The corral was adjacent to another historic log cabin, creaky but still at work as a tack room “shingled” with flattened metal fuel containers, the fading print still visible. Nearby, a dozen horses swished their tails at merciless mosquitoes and no-see-ums. Which horse will be mine? I wondered. On the flight, we’d imagined names like Widder-Maker and Satan’s Seed. That would be my luck.

On the morning of our first ride, I took a lesson on how to board a horse—or I guess it’s called Mounting. Getting on the saddle, anyway. Then how to hold the reins and make speed suggestions with my feet. Dick had assigned me to a horse that was neither Widder-Maker nor Satan’s Seed. His name was Igo. As is I go, I don’t go. Igo was an equine wind-up toy. As our party rode in single file, his pace seemed to slow, imperceptibly at first, but gradually we fell way back. Then he’d jolt with realization and trot to catch up. Hanging onto the saddle horn, I grunted “Mer-cy!” as my undercarriage slapped the saddle.

After a five-hour ride, I waddled to the wall-tent sauna at the edge of Beaver Creek. Some kind soul had fired up the woodstove and the bucket of river water on top was already deliciously hot. My knotty muscles melted.

When it was time to saddle up the next morning, Dick must have overheard me talking to my cowboy: “Would it be possible to put that saddle blanket on TOP instead of under?” Moments later, he handed me a thin seat cushion from the kitchen. I thought about putting him in my will.

A day later, after I’d dispatched three or four ibuprofen and a half tube of Ben-Gay, Dick put me on a Cadillac of a horse that powered over hills and valleys at one steady speed. No spontaneous trotting. At last I learned to relax in the saddle, and even look around.

During those warm August days, our ragtag group forded swift rivers and ascended steep hills to view a range still shrouded in snow. The horses stepped over fallen logs, threaded through narrow forest passages, and broke out above treeline, where we were rewarded with a panorama that wouldn’t fit in my camera: rolling green hills against a layered backdrop of purple, gray, and white peaks. A stray caribou was startled by us and vice versa. On the other side of a deep draw, he paused to take us in, then blasted over the ridge without effort.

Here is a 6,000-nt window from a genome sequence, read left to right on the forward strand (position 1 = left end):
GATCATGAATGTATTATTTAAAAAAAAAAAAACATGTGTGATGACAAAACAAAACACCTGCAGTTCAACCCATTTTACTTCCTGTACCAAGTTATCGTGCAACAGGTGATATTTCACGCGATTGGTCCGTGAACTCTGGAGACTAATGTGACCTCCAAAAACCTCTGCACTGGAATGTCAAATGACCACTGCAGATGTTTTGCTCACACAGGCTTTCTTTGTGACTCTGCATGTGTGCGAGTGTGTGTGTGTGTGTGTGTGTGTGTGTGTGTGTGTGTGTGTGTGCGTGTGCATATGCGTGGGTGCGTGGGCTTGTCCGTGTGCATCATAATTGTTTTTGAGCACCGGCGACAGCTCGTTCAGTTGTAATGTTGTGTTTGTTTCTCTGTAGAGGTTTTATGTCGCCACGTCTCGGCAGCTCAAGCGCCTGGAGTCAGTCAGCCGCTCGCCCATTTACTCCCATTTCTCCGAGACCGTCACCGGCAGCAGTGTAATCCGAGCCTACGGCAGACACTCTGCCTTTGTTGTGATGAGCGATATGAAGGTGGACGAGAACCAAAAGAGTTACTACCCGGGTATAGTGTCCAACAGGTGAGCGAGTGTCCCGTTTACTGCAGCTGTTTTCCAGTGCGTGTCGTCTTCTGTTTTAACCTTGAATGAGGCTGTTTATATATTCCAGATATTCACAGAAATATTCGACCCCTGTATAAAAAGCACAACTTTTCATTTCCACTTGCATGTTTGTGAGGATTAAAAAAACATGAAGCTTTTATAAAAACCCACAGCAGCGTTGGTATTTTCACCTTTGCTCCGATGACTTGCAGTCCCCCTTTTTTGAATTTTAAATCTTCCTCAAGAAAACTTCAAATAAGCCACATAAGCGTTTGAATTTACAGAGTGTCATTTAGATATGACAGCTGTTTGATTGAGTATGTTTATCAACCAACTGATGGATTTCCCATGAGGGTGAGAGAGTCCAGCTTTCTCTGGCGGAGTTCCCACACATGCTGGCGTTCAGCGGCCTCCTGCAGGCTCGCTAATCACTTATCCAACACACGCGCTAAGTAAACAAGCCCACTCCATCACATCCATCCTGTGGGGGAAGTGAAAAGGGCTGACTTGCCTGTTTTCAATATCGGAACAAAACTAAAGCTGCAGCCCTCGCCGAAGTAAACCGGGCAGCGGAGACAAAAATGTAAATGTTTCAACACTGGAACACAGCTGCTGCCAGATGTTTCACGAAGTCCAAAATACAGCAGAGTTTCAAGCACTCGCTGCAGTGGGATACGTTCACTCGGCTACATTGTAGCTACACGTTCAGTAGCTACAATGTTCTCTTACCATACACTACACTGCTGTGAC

I remember one downhill ride that was so scary, I flashed on a scene in “Man from Snowy River.” My stirrups were touching my horse’s ears. That day, I felt like She-Ra the Conqueror when Pam Houston threw me a bone: “You have a natural seat,” she said. (Woo-hoo!) On another day, we skirted vast Braye Lake and dismounted at the far end to wade, watch the tundra swans, and nap. Was there another world beyond this one?

After the last ride and the group photos and the melancholy of a final dismount, Kris, Sherry and I took turns in the little sauna. The woodstove was crackling and the water heated quickly. I cleaned up from the inside out, sweating, shampooing, ladling cold and hot water for a sweet rinse. Afterward, we rested on the rocky bank of Beaver Creek, and dried our hair in the chill air of sundown.

“I have a natural seat,” I said to my mountain-woman friends. “Did Pam Houston tell you that you have a natural seat? No? Oh, too bad.”

Oh, yeah, I guess this beats “American Idol.”